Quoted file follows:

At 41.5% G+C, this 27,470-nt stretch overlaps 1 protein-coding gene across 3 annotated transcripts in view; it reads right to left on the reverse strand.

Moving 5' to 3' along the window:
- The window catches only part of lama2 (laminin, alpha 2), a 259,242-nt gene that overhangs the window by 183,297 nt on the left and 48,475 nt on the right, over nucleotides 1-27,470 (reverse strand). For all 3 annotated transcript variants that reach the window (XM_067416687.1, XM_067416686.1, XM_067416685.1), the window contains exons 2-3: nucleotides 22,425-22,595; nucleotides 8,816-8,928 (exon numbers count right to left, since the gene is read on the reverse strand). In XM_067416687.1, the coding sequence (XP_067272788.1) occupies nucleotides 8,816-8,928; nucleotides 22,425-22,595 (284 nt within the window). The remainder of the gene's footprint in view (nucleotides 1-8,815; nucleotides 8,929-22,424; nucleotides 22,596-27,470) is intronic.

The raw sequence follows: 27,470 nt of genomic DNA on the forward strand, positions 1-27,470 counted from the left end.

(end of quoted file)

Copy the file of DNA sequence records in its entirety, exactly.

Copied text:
At 41.5% G+C, this 27,470-nt stretch overlaps 1 protein-coding gene across 3 annotated transcripts in view; it reads right to left on the reverse strand.

Moving 5' to 3' along the window:
- The window catches only part of lama2 (laminin, alpha 2), a 259,242-nt gene that overhangs the window by 183,297 nt on the left and 48,475 nt on the right, over nucleotides 1-27,470 (reverse strand). For all 3 annotated transcript variants that reach the window (XM_067416687.1, XM_067416686.1, XM_067416685.1), the window contains exons 2-3: nucleotides 22,425-22,595; nucleotides 8,816-8,928 (exon numbers count right to left, since the gene is read on the reverse strand). In XM_067416687.1, the coding sequence (XP_067272788.1) occupies nucleotides 8,816-8,928; nucleotides 22,425-22,595 (284 nt within the window). The remainder of the gene's footprint in view (nucleotides 1-8,815; nucleotides 8,929-22,424; nucleotides 22,596-27,470) is intronic.

The raw sequence follows: 27,470 nt of genomic DNA on the forward strand, positions 1-27,470 counted from the left end.